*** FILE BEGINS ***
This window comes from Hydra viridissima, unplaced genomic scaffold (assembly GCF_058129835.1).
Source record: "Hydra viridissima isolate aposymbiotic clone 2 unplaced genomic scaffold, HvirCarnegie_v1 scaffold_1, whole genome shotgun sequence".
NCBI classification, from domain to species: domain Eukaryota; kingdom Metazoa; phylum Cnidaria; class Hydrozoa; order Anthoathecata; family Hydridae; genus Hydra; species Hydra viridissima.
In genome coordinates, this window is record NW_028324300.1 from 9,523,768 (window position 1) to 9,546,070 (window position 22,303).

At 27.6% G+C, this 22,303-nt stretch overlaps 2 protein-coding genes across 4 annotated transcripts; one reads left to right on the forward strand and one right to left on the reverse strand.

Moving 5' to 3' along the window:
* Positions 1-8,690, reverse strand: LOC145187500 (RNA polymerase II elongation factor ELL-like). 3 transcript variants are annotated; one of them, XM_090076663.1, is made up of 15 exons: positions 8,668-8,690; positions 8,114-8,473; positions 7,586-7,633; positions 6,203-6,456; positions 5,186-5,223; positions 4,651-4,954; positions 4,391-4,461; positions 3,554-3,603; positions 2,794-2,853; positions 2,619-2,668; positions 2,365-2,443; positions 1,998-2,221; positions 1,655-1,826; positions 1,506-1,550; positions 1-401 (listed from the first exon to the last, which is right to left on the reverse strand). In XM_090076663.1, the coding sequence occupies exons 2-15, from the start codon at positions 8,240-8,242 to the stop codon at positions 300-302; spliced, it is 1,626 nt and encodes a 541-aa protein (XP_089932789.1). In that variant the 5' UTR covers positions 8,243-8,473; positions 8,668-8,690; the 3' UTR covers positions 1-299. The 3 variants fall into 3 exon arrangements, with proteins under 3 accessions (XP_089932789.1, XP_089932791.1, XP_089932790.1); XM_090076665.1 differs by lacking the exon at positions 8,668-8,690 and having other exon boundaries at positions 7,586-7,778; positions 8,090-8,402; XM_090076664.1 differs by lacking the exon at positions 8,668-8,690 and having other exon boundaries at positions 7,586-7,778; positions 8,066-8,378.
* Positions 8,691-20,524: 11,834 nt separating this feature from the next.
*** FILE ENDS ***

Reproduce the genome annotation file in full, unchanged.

This window comes from Hydra viridissima, unplaced genomic scaffold (assembly GCF_058129835.1).
Source record: "Hydra viridissima isolate aposymbiotic clone 2 unplaced genomic scaffold, HvirCarnegie_v1 scaffold_1, whole genome shotgun sequence".
NCBI classification, from domain to species: domain Eukaryota; kingdom Metazoa; phylum Cnidaria; class Hydrozoa; order Anthoathecata; family Hydridae; genus Hydra; species Hydra viridissima.
In genome coordinates, this window is record NW_028324300.1 from 9,523,768 (window position 1) to 9,546,070 (window position 22,303).

At 27.6% G+C, this 22,303-nt stretch overlaps 2 protein-coding genes across 4 annotated transcripts; one reads left to right on the forward strand and one right to left on the reverse strand.

Moving 5' to 3' along the window:
* Positions 1-8,690, reverse strand: LOC145187500 (RNA polymerase II elongation factor ELL-like). 3 transcript variants are annotated; one of them, XM_090076663.1, is made up of 15 exons: positions 8,668-8,690; positions 8,114-8,473; positions 7,586-7,633; positions 6,203-6,456; positions 5,186-5,223; positions 4,651-4,954; positions 4,391-4,461; positions 3,554-3,603; positions 2,794-2,853; positions 2,619-2,668; positions 2,365-2,443; positions 1,998-2,221; positions 1,655-1,826; positions 1,506-1,550; positions 1-401 (listed from the first exon to the last, which is right to left on the reverse strand). In XM_090076663.1, the coding sequence occupies exons 2-15, from the start codon at positions 8,240-8,242 to the stop codon at positions 300-302; spliced, it is 1,626 nt and encodes a 541-aa protein (XP_089932789.1). In that variant the 5' UTR covers positions 8,243-8,473; positions 8,668-8,690; the 3' UTR covers positions 1-299. The 3 variants fall into 3 exon arrangements, with proteins under 3 accessions (XP_089932789.1, XP_089932791.1, XP_089932790.1); XM_090076665.1 differs by lacking the exon at positions 8,668-8,690 and having other exon boundaries at positions 7,586-7,778; positions 8,090-8,402; XM_090076664.1 differs by lacking the exon at positions 8,668-8,690 and having other exon boundaries at positions 7,586-7,778; positions 8,066-8,378.
* Positions 8,691-20,524: 11,834 nt separating this feature from the next.